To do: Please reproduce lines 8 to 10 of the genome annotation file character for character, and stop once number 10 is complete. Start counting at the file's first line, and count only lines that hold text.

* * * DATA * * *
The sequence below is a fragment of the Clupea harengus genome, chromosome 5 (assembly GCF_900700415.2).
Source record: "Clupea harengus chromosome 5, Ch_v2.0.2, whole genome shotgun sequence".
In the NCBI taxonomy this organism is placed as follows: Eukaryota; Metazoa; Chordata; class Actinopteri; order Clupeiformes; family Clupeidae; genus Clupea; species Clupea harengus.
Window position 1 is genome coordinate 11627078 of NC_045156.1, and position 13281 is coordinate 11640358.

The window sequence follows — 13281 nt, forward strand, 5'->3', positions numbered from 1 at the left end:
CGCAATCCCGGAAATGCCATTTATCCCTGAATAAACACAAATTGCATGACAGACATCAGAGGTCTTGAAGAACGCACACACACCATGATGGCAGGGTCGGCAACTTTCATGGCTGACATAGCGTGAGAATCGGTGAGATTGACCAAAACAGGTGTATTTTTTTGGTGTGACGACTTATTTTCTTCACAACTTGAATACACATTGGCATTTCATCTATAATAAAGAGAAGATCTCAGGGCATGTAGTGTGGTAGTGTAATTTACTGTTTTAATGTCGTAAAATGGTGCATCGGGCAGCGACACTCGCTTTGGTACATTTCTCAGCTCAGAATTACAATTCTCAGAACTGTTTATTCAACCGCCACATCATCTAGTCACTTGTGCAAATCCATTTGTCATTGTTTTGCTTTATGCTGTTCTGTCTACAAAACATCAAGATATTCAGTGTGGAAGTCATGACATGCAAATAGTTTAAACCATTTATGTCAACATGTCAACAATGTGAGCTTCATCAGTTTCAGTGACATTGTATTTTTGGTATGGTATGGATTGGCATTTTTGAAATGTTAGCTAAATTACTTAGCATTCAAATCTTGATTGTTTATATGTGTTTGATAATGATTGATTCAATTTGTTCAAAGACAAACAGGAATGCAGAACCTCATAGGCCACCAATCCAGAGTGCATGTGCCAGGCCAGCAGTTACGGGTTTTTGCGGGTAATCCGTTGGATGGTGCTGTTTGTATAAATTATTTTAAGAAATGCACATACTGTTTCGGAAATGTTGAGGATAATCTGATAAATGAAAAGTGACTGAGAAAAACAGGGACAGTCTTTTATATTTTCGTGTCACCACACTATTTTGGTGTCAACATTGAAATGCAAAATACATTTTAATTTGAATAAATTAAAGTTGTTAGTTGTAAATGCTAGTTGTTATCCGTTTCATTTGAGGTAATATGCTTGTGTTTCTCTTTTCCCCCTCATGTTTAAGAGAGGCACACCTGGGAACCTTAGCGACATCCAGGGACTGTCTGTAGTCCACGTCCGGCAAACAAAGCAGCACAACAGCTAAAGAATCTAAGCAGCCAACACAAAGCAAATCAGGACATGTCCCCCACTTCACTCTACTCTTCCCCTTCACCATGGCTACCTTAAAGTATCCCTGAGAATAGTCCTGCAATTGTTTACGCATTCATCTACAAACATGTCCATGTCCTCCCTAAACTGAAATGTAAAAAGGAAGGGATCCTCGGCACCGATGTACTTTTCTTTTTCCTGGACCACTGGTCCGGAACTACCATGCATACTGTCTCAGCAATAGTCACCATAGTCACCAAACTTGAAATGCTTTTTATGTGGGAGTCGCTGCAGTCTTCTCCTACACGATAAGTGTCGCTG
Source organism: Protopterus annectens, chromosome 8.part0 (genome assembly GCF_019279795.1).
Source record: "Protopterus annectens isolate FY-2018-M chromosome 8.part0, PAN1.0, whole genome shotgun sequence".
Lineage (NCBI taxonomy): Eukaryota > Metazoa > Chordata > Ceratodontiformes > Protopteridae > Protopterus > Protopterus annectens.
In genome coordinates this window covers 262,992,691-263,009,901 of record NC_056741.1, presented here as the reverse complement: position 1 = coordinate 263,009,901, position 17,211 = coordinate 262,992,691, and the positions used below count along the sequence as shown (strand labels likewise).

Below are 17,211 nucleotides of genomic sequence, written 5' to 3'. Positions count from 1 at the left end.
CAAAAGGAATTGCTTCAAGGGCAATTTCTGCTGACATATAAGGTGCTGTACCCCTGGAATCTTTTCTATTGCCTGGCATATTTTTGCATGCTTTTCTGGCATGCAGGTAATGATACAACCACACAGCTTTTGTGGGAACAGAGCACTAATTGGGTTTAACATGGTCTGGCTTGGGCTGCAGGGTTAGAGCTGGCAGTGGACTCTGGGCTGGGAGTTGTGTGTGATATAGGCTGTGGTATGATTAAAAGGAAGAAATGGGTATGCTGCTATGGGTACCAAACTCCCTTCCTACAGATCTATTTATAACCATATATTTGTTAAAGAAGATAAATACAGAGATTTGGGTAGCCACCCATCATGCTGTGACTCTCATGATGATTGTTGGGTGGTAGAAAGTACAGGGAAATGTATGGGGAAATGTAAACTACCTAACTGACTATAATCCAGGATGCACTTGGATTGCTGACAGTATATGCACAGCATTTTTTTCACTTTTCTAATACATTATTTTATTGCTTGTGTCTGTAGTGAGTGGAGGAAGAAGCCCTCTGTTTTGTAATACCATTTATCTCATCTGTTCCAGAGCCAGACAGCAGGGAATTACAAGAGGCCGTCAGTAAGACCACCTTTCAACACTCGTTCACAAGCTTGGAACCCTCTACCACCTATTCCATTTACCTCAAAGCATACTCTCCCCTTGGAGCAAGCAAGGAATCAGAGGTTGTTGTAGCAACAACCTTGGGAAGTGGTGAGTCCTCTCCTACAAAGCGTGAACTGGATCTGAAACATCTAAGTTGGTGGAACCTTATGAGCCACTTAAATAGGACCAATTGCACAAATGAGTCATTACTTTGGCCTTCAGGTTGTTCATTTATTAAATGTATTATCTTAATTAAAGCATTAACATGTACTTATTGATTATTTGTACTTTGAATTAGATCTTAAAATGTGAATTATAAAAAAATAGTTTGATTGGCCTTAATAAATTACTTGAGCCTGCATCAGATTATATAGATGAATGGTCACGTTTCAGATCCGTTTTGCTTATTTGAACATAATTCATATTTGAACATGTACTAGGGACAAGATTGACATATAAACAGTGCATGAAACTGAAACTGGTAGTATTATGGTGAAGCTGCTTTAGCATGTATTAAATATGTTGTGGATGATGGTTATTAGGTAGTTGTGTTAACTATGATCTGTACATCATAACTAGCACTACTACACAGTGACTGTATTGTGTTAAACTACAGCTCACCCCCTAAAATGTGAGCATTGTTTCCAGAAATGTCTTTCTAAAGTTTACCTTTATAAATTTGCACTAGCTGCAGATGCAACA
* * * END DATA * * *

Source record: "Protopterus annectens isolate FY-2018-M chromosome 8.part0, PAN1.0, whole genome shotgun sequence".
Lineage (NCBI taxonomy): Eukaryota > Metazoa > Chordata > Ceratodontiformes > Protopteridae > Protopterus > Protopterus annectens.
In genome coordinates this window covers 262,992,691-263,009,901 of record NC_056741.1, presented here as the reverse complement: position 1 = coordinate 263,009,901, position 17,211 = coordinate 262,992,691, and the positions used below count along the sequence as shown (strand labels likewise).